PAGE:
the first people are arriving in the new direct provision centre in letterkenny today

there's 60 families due to be housed there over the coming months, earning around €100 per person per day for bridgestock care, the private company running the centre

we've been getting ready for this over the past couple of months, now starts the real work of supporting and empowering the residents and, hopefully, helping to bring about an end to this abuse

@kiki I learned about direct provision when a (really good) band called Lankum did a tiny desk concert, and their guitarist had spelled out “end direct provision” in rhinestones on his instrument. It’s shit and it needs to be stopped.

@Ethancdavenport yeah it's pretty brutal, the tide is definitely turning but the latest government white paper talks about only sort-of phasing it out by the end of 2024 (and with typically mealy-mouthed language which suggests they're not at all committed to hitting that target, or undertaking the various reviews of standards they say they'll put in place in the meantime)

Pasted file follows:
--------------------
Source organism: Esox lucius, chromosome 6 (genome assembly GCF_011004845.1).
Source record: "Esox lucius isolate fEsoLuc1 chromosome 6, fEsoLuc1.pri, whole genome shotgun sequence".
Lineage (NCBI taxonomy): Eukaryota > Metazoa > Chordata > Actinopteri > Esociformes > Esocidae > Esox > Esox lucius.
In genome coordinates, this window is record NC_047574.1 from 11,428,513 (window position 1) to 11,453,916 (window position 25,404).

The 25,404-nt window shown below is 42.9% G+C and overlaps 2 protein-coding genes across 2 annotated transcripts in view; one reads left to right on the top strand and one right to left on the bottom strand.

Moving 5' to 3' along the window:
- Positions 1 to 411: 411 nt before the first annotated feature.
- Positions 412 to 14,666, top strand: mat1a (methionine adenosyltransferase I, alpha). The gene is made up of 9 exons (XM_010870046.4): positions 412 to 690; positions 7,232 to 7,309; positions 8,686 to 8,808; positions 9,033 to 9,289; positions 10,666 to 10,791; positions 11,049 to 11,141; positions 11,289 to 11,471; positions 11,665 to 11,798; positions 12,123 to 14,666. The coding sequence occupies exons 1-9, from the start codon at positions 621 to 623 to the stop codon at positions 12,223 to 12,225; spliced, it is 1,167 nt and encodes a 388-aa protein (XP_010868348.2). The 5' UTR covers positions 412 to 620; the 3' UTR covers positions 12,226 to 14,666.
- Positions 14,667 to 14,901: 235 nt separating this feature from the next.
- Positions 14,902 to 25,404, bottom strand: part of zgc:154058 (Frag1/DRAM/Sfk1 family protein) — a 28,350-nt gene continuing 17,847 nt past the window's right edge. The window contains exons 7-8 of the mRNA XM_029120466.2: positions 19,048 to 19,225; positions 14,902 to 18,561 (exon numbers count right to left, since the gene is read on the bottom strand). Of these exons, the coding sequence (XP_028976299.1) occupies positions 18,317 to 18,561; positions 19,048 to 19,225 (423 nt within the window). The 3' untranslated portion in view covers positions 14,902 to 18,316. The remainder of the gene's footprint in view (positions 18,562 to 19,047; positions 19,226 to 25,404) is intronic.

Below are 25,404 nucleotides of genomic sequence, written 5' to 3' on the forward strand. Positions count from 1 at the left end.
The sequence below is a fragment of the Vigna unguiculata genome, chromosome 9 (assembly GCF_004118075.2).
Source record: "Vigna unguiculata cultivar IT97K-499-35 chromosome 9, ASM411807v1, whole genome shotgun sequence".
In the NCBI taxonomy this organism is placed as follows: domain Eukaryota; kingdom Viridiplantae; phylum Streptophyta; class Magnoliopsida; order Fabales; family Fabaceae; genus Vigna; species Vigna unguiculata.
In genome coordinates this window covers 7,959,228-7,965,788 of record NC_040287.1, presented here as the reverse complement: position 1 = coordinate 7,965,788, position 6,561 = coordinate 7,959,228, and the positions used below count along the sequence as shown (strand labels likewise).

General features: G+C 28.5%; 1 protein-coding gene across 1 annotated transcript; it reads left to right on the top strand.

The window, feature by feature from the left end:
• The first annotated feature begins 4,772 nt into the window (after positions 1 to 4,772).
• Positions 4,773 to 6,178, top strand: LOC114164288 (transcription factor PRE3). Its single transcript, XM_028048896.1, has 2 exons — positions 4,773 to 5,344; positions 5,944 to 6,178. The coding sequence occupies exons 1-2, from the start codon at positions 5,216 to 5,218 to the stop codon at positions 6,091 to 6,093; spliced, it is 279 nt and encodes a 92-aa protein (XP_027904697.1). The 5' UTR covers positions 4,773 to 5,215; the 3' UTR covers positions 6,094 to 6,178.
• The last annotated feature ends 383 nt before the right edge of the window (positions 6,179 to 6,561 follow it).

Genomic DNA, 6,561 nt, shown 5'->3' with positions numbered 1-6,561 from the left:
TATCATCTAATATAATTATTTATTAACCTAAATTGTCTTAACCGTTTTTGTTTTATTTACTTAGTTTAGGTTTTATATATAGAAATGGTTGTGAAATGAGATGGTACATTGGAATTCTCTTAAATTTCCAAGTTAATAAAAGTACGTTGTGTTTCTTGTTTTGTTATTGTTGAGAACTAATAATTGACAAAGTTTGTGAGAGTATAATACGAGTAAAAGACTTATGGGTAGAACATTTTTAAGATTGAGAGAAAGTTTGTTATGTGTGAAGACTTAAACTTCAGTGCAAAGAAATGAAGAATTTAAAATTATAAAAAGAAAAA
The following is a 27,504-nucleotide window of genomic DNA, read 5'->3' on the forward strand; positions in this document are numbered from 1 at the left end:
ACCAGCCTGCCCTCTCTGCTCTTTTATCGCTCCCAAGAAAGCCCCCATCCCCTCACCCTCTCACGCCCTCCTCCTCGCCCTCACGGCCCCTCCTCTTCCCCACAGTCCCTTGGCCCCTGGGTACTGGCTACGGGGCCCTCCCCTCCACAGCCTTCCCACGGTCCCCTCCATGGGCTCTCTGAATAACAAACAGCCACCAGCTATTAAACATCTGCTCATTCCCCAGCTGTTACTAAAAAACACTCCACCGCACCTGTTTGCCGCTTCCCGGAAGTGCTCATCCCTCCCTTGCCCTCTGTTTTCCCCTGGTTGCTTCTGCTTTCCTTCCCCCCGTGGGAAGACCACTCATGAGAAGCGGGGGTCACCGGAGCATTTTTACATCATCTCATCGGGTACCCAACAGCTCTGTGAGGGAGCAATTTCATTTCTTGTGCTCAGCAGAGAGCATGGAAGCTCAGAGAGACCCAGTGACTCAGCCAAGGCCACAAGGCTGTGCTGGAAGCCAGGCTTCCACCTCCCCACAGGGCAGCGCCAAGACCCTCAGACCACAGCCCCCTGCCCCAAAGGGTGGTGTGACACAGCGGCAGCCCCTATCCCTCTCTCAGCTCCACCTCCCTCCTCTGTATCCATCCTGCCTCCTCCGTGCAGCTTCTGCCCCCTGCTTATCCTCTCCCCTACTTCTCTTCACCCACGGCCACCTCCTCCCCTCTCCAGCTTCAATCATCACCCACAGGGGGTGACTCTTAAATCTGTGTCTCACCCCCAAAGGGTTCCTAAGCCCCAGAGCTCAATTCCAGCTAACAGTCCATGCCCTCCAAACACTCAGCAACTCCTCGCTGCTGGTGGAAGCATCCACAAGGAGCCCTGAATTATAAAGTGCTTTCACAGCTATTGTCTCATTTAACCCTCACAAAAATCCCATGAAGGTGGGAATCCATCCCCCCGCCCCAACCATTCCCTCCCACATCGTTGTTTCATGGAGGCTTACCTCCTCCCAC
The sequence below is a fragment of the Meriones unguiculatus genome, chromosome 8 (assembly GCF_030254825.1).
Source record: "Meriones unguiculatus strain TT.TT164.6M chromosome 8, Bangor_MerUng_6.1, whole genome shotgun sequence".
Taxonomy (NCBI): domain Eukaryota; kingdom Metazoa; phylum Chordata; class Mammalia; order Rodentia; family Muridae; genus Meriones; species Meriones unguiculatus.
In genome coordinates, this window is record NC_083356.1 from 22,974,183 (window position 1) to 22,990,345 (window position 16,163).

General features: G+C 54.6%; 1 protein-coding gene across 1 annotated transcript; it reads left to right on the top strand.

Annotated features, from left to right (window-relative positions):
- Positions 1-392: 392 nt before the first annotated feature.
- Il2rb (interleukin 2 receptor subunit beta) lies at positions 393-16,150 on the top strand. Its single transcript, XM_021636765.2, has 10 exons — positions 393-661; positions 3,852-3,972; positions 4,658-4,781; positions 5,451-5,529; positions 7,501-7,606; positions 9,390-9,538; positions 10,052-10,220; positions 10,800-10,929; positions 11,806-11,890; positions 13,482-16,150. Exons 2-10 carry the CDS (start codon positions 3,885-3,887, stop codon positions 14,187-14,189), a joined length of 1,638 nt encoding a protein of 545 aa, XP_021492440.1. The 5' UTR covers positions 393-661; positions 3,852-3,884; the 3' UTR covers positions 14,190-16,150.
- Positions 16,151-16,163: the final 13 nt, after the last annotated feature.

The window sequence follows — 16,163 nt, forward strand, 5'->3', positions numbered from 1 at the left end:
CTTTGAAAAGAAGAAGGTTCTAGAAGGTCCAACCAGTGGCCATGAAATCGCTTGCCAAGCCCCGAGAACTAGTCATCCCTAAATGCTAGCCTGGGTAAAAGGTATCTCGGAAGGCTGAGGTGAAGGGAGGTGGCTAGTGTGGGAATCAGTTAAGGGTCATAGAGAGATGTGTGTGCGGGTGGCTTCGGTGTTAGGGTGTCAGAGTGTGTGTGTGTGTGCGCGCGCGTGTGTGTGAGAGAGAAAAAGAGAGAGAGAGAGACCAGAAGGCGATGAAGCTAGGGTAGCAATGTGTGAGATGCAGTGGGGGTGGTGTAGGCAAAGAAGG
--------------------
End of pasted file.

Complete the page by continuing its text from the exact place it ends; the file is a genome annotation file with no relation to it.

also big love for Lankum (they are really good alright) 💜

@kiki typical. I think y’all might need a little bit of 1916 energy.

Theyre so good. I just bought a house so I’m not buying non essentials but I REALLY want to clear out their webshop.

ireland pol 

@Ethancdavenport the fact that activists have recently achieved success with the 8th amendment repeal, combined with the recent publication of the mother and baby homes report could help inspire some of that energy

obviously the government are hoping their lip service to reform will pacify the masses, so it's up to us to snap them the fuck out of that fantasy

it looks like they're soon going to have to try to pacify a load of far-right agitators too, so it could get pretty ugly


Oh wow I dont know any of the specifics here but reading "direct provision is the system where private companies handle the accomodations of asylum seekers" sends up a dizzying amount of red flags.

@Alonealastalovedalongthe yeah it was set up 22 years ago as a "temporary" solution for handling asylum seekers, it's explicitly designed to deter them from coming to ireland

successive governments since then have avoided pressure to reform because it's making their friends very very rich

a lot of the accommodation is in old hotels and holiday parks which would be in disuse otherwise, so they're making massive margins off it

it's inhumane and exploitative on every possible level

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